By Jeff Wehr
Ever since the Pilgrims stepped off the Mayflower, religion has played a prominent role in the American culture. During colonial times, religion and politics were quite entangled. But then came the American Revolution of 1776, and the founding of these United States of America.
Our founding fathers were not the Pilgrims. Rather they were men like George Washington, Thomas Jefferson, and James Madison. Washington was our first president, Thomas Jefferson was the principal author of the Declaration of Independence, and James Madison is hailed as the “Father of the Constitution.”
The first ten amendments to the American Constitution went into effect November 3, 1791. Our First Amendment rights read as follows, “Congress shall make no law respecting an establishment of religion, or prohibiting the free exercise thereof; or abridging the freedom of speech, or of the press; or the right of the people peaceably to assemble, and to petition the government for a redress of grievances.”
Even though our Constitution declares a clear separation between church and state, there have always been among us those who are intent on meshing the church and the state. The Tea Party has an overriding concern for smaller government, but many of them are after a godlier government.
It is interesting to watch the Democratic Party becoming more secular, and the Republican Party becoming more and more religious. But there is another growing trend. More and more American young people oppose the idea of religious groups campaigning against specific candidates, and for these religious leaders telling them how to vote.
In 1991, 22% of those surveyed said that they strongly disagreed with religious leaders trying to influence government decisions. By 2008, that figure nearly doubled to 38%. In 2011, 80% of respondents said that it is not proper for religious leaders to tell people how to vote, and 70% said that religion should be kept out of the public debates over social and political issues. It should come as no surprise that the Tea Party, though powerful and influential in American politics, ranks very low with most Americans.
We have in our American culture a growing number of “nones.” These are individuals classified as having no religious affiliation at all. By the mid-1990s, nones made up 12% of the population. By 2011, they were 19%. The highest concentration of nones is between the ages 18-29. In fact, a third of Americans in their early 20s are without religion.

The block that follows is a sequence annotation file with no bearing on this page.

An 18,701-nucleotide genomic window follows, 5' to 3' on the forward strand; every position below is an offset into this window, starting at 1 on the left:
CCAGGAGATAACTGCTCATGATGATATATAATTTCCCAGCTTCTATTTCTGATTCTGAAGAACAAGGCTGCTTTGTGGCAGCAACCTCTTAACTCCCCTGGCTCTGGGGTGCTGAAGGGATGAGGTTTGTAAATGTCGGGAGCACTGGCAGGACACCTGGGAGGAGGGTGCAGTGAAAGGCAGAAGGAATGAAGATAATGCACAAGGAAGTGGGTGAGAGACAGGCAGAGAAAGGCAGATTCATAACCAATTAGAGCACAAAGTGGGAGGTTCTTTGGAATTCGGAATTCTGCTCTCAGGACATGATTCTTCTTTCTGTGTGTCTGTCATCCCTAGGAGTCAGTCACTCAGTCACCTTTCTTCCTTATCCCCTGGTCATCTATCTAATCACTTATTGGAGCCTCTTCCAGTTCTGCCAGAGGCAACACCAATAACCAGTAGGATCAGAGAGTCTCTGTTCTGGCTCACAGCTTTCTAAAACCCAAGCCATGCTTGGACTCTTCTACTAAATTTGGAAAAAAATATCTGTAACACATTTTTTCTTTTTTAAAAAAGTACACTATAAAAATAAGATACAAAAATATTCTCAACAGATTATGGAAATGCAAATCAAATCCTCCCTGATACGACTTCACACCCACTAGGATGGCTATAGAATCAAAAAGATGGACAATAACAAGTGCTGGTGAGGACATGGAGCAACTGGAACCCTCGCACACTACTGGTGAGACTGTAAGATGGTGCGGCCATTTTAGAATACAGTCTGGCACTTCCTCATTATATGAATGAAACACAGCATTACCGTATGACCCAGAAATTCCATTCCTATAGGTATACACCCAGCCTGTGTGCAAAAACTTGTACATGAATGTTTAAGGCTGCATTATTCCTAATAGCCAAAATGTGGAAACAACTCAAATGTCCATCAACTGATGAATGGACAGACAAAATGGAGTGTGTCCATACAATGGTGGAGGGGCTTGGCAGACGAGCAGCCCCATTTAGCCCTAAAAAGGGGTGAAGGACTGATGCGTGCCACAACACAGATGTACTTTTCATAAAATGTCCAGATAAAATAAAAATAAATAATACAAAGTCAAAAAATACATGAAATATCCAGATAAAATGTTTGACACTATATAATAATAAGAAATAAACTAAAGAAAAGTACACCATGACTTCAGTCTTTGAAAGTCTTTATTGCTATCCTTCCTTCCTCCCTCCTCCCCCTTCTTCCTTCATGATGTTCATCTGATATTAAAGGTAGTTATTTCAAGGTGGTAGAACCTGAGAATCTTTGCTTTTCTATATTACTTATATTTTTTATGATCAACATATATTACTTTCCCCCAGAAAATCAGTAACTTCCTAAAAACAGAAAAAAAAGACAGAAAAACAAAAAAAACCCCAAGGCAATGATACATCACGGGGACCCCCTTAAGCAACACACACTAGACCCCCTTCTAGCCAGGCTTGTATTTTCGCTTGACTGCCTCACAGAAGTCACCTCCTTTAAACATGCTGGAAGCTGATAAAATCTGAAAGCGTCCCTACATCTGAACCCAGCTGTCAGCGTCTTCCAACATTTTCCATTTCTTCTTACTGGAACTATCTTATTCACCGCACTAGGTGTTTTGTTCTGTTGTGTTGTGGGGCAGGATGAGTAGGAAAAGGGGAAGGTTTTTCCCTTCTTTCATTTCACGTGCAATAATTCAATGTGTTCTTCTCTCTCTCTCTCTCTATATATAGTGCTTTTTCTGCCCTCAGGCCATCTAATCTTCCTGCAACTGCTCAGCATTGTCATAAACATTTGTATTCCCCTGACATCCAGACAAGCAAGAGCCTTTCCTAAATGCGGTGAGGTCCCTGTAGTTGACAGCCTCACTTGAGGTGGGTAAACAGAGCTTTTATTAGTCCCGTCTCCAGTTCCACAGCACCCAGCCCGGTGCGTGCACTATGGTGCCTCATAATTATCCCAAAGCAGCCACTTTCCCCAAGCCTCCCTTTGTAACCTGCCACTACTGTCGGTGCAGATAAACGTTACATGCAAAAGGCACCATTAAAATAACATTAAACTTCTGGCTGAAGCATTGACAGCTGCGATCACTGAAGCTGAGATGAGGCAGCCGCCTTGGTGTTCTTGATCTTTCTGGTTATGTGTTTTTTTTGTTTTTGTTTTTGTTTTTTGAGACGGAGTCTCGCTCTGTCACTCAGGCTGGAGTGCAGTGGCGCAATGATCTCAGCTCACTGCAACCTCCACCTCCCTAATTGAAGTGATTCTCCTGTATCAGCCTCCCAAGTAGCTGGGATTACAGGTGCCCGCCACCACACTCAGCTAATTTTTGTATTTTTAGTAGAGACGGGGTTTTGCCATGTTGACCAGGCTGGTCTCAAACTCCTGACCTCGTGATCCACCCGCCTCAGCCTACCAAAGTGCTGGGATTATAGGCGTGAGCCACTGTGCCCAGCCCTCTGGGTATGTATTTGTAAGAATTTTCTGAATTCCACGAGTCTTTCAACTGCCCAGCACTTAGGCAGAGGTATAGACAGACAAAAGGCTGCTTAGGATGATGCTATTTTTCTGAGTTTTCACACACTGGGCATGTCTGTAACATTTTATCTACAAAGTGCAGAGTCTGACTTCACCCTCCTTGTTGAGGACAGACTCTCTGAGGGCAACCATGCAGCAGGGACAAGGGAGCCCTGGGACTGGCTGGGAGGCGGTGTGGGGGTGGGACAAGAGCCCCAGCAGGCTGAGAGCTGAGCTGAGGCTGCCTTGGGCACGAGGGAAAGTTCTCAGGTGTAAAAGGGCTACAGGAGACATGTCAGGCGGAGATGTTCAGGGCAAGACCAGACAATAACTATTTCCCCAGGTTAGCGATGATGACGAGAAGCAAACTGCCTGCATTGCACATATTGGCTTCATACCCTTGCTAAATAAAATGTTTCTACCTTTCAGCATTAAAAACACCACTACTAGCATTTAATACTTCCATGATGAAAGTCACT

We can attribute some of this trend to the growing immorality and violence on television and in the streets. But it seems that much of it is a reaction to the religious right. To many young people, “religion” means “Republican” and “intolerance.” In 2006, 32% of Americans who belonged to a church reported hearing sermons with political content once, twice, or even several times a month. By 2011, that figure dropped to 19%.
So what does this mean for last-day events? We know that our lawmakers will be pressured to pass religious legislation. To be more specific, they will be pressured to pass a national Sunday law. It would seem that this pressure is likely to come from religious right groups like the Tea Party. So how does the devil bring in all these young people who have a growing distaste for religion, especially the mingling of religion and politics? The Bible says, “And he doeth great wonders, so that he maketh fire come down from heaven on the earth in the sight of men, and deceiveth them that dwell on the earth by the means of those miracles.…”Revelation 13:13, 14.
We need to remember that there are two great errors, Sunday sacredness and the immortality of the soul. The trends may indicate that fewer Americans want to see the meshing of church and state, but without the Word of God as their safeguard they are easy game for the devil’s lying wonders which he will use to deceive.
We must do a better job in educating our neighbors and communities about the great subject of the state of the dead before it is too late. As long as people hold to the belief in the immortality of the soul, the personation of the dead will lead them to embrace Sunday legislation.